The Role of Surgery for Loco-regional and Advanced Urological Cancers

Kit Mun Chow; Kae Jack Tay; John Yuen; Kenneth Chen

Disclosures

Curr Opin Urol. 2022;32(6):634-642. 

In This Article

Abstract and Introduction

Abstract

Purpose of Review: There is a general misconception that surgery is the antithesis of palliation. However, symptom mitigation, the basic tenet of palliative interventions, can be achieved by invasive procedures. Surgical care, thus, plays an important role in palliative oncology, alongside radiation and systemic therapy. There is global movement to improve palliation in oncology, and thus it is timely to evaluate the role of surgical interventions can play in this setting.

Recent Findings: Many of the surgical interventions done with palliative intent were first established as curative options. Most studies looked at interventions for local control of primary tumour including extirpative surgeries, while some studies studied pain relief for bone metastases. Results show that patients have an acceptable survival outcome and complication rate comparable to those done in the curative setting. However, not all studies report functional outcomes and symptom-relief consistently, highlighting an unmet need.

Summary: More studies are needed to further define the role of surgery in palliative care. Randomized controlled trials studying surgical intervention in the palliative setting will be challenging because of lack of equipoise, inherent bias in patient and disease characteristics in those who undergo surgery. Nonetheless, studies should endeavour to study symptom-free survival and PROMs as meaningful endpoints of interventions performed in a palliative setting rather than solely focus on hard oncological endpoints of survival.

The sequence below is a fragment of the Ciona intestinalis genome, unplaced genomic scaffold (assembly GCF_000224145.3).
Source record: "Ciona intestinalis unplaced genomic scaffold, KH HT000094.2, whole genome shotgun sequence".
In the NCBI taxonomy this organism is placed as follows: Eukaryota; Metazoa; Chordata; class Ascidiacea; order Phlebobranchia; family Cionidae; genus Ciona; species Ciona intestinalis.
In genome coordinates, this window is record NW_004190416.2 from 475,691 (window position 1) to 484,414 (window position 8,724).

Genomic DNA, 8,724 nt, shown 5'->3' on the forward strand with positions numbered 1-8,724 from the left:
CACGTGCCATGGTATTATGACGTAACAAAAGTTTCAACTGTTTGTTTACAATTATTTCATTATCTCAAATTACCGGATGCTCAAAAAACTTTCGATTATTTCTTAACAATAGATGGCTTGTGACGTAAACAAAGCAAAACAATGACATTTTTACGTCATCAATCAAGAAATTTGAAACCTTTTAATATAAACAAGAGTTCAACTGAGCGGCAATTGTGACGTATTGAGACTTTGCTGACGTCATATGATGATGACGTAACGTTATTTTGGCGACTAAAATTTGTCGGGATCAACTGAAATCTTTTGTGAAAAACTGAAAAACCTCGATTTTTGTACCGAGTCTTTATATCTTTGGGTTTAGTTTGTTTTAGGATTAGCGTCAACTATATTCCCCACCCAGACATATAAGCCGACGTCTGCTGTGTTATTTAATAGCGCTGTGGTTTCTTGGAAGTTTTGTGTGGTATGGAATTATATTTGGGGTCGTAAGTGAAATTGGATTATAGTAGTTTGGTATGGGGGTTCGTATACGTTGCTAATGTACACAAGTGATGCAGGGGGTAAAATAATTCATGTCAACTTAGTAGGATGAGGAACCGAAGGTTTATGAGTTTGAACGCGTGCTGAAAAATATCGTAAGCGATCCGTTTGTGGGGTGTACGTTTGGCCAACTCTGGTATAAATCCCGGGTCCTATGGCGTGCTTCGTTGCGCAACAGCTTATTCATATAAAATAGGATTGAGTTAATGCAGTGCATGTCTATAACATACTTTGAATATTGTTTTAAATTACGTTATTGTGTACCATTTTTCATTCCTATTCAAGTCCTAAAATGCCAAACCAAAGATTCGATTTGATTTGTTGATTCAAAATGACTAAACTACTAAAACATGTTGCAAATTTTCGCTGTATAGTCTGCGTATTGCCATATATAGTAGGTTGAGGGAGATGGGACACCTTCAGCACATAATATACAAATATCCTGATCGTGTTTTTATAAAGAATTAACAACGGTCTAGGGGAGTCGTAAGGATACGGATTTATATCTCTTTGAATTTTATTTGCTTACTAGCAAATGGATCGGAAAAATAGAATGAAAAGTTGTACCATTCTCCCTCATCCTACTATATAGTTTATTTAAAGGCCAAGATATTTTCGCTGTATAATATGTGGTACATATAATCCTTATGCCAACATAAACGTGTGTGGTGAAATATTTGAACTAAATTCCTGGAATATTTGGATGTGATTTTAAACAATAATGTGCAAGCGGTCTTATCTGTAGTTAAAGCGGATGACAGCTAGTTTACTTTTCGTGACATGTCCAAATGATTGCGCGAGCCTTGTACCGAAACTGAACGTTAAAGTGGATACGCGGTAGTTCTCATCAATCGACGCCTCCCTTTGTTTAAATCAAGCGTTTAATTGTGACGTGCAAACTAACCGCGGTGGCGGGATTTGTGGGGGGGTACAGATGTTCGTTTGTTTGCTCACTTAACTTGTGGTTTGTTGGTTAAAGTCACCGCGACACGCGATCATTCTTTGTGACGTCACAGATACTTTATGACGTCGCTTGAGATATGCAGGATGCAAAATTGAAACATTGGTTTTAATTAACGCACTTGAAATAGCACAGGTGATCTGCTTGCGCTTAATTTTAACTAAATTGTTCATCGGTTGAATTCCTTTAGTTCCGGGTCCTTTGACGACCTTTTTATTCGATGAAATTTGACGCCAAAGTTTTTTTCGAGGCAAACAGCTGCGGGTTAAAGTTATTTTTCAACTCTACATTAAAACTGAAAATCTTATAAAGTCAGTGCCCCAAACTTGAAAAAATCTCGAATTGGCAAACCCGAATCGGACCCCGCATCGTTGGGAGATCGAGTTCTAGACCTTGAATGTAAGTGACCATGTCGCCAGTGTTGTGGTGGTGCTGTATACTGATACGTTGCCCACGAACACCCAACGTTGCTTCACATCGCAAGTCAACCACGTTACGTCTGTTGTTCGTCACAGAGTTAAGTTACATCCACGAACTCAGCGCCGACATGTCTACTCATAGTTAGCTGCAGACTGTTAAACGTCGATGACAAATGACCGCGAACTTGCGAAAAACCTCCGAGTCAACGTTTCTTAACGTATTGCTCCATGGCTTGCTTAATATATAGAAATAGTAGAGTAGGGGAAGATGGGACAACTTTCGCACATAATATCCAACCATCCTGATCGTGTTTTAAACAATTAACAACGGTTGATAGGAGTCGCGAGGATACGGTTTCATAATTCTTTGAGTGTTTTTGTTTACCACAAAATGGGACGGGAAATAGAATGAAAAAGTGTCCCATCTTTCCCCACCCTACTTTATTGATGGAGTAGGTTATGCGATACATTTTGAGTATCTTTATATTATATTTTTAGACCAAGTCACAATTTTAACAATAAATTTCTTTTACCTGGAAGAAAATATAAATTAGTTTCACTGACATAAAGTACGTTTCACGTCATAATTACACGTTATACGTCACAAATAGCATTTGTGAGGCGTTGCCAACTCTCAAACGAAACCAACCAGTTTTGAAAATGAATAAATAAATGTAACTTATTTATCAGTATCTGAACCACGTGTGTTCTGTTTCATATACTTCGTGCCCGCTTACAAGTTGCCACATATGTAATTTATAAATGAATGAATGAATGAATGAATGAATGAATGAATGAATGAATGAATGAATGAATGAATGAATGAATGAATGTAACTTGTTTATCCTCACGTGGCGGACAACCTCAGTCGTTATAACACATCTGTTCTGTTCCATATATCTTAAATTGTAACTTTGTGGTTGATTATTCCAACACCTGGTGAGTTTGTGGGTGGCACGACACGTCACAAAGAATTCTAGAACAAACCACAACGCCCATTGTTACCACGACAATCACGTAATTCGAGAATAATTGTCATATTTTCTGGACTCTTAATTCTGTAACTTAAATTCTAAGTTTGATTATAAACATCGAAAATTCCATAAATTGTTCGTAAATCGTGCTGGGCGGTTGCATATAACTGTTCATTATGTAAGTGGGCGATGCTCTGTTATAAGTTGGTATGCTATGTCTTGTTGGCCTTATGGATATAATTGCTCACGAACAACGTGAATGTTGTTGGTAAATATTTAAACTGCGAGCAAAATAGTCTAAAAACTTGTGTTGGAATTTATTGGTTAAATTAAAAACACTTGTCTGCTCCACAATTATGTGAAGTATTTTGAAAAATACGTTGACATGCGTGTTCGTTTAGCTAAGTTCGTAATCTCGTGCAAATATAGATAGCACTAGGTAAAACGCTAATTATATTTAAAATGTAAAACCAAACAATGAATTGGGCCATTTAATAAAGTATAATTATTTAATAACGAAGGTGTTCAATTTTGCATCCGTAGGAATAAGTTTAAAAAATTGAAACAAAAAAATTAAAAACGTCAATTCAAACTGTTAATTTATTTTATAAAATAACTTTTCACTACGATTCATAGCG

Introduction

The Center to Advance Palliative Care defines palliative care as specialized medical care for people living with a serious illness, focused on relieving the symptoms and stress of that illness.[1] There is a general misconception amongst physicians that palliation is pharmacocentric and surgery is the antithesis,[2–4] causing high morbidity and mortality without conferring significant benefits. However, symptom mitigation, which is the basic tenet of palliative intervention, can also be achieved by invasive procedures. Surgical care, thus, plays an important role in palliative oncology, alongside radiation therapy and systemic therapy.

The concept of surgical palliation in advanced genitourinary malignancy has emboldened in the last few decades owing to advances in imaging, perioperative care and surgical techniques. Increasingly, functional outcomes are also being studied as significant endpoints in late-stage disease. This chapter aims to summarize the growing body of literature over the past 2 years, highlighting key advances, new evidence and current perspectives on the role of palliative surgery for genitourinary cancers.

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